I suspect that it was part of those changes that allowed me to begin to believe that perhaps this miscommunication was coming from me and my damaged emotions and thinking, instead of from my therapist’s technique or words. I have had to become humble enough to realize it was probably me! Don’t know why that wasn’t obvious!
      My therapist’s patience with my arguments and obstinate behavior and willingness to continue with me all this time (about 2 1/2 years) has been really life-saving and is beginning to transmit to me that maybe I have some worth. But that’s getting ahead of myself! This is where my awareness of the effects of CEN have really helped.

      I hope that others reading this might also have the possibility of learning that they have value, too. I’m beginning to have some hope.

      Thank you to my therapist and to you, Dr. Webb for the insight which you provide to people daily. You are helping to ease the pain.

        Jonice - August 6, 2019 Reply

        Thanks for sharing more of your story. It will help inspire many people, I am sure!

Catherine - August 4, 2019 Reply

A wise mother figure (i.e. not my emotionally immature birth mother) told me that if criticism is sudden, out of the blue, and angry, it is probably projection of the other person’s faults onto me. Genuine, helpful criticism is thoughtful and calmly delivered.

I feel like I’m working well on items 1 and 2 in your list, I need to work harder on items 3 and 4. But they will come.

    Jonice - August 4, 2019 Reply

    Sometimes sudden, angry criticism happens when we hold in our feelings for a long time; then they tend to come out in a hurtful burst. I’m glad you’re working on this. You are right, they will come!

Tracy - August 4, 2019 Reply

My experience with criticism being hard to take has had more to do with never feeling the other took the care to try to understand my side of things. Therefore, the criticism itself always felt incomplete & incompetent. I have actually longed for wise criticism, a mentor, guiding wisdom, other than my own. Another point I wonder if others may share, is that I have found that others respond SO defensively to my criticism, even though I feel I tie myself into a pretzel practically to find ways to criticize productively..I make sure and say positive things, keep myself open for communication, and criticize the act, not the whole character of the person. Still, it has happened several times throughout life, that they say when I criticize they feel “attacked”. I’m baffled by this because I have worked to skill myself on this ongoing problem. Any suggestions?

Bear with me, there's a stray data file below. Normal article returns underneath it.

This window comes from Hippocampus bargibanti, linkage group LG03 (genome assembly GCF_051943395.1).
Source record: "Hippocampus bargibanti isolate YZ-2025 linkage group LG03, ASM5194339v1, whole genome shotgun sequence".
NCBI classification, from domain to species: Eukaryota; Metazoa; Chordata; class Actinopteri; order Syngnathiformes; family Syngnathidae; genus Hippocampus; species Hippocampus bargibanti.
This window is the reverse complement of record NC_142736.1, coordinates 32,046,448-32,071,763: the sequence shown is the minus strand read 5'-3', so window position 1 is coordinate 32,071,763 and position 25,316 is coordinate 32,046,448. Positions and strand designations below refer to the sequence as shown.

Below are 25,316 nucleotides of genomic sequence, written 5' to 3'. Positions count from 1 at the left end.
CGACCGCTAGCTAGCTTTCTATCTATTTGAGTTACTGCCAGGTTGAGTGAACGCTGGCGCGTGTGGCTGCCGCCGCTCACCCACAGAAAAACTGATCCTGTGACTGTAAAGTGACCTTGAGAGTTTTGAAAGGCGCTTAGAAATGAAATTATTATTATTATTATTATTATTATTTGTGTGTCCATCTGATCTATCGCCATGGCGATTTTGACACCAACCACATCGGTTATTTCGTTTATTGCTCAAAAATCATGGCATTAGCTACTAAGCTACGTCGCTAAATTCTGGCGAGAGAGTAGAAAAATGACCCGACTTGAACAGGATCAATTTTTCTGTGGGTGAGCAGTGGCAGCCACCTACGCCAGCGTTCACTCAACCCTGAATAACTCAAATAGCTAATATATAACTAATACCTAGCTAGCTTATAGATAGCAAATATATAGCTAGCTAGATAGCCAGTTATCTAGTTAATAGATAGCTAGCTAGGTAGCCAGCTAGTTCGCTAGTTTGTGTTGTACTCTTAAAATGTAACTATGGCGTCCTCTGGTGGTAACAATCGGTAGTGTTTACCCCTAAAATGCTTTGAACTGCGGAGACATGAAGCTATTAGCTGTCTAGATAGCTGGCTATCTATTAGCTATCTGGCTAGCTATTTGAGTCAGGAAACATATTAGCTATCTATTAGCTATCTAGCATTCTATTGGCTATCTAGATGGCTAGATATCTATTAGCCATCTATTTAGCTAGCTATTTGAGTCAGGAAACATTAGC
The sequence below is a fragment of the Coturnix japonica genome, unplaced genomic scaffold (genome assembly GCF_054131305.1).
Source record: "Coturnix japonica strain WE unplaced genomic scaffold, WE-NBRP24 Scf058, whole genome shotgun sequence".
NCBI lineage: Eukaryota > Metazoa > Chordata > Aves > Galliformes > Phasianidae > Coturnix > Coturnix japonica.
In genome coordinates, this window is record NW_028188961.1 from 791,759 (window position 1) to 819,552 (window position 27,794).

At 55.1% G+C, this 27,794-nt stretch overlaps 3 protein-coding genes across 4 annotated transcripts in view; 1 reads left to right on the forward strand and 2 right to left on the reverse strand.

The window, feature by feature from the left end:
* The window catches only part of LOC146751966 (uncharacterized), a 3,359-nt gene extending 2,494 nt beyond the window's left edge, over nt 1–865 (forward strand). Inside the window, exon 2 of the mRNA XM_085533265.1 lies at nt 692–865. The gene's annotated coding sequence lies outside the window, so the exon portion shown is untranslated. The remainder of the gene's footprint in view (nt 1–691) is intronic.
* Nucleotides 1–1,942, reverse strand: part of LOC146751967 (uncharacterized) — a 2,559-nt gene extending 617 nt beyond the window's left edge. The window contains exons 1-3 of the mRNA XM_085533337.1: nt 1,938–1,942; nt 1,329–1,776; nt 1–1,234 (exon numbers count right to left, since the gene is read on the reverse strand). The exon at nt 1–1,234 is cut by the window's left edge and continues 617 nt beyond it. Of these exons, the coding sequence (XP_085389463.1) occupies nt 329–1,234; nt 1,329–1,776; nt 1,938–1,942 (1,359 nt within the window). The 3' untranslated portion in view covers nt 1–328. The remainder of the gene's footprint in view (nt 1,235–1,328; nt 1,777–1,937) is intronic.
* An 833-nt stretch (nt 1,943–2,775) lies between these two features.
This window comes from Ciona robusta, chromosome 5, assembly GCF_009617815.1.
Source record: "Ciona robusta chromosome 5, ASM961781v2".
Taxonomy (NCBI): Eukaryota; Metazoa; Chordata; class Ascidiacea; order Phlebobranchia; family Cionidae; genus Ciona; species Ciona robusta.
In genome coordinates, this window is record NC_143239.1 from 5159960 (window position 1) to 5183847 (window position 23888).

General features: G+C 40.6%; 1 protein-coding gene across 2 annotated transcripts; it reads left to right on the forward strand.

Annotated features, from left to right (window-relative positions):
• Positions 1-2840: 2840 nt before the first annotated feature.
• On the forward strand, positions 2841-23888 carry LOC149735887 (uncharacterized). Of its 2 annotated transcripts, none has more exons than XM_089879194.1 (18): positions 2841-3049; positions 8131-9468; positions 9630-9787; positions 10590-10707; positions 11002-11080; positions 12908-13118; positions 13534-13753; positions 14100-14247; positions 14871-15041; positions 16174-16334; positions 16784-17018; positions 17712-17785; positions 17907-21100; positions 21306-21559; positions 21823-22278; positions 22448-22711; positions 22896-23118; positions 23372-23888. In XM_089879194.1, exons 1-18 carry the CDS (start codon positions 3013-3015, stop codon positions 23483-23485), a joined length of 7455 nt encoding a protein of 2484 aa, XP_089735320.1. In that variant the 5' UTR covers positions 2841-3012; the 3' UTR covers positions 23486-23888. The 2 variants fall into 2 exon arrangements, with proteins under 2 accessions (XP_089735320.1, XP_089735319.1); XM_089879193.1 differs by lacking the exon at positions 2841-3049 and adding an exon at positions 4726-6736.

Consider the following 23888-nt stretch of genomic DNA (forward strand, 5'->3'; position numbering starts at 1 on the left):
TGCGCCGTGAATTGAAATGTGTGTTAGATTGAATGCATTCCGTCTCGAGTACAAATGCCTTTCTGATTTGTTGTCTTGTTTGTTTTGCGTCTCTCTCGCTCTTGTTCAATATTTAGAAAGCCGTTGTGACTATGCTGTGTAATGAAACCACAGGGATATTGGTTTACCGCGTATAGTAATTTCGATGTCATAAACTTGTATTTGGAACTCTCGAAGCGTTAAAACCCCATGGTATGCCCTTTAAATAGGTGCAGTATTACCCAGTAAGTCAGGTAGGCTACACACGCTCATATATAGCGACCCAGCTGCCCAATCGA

Jonice - August 4, 2019 Reply

    Everyone has a hard time with criticism, some more so than others. So we have all had experiences with well-meaning feedback backfiring. I’ve found that ppl who are raised by overly harsh, critical parents are more likely to view feedback from well-meaning people as hostile and incompetent throughout their entire lives. I think we all can get better at sorting out what’s real and should be taken in vs. what to screen out.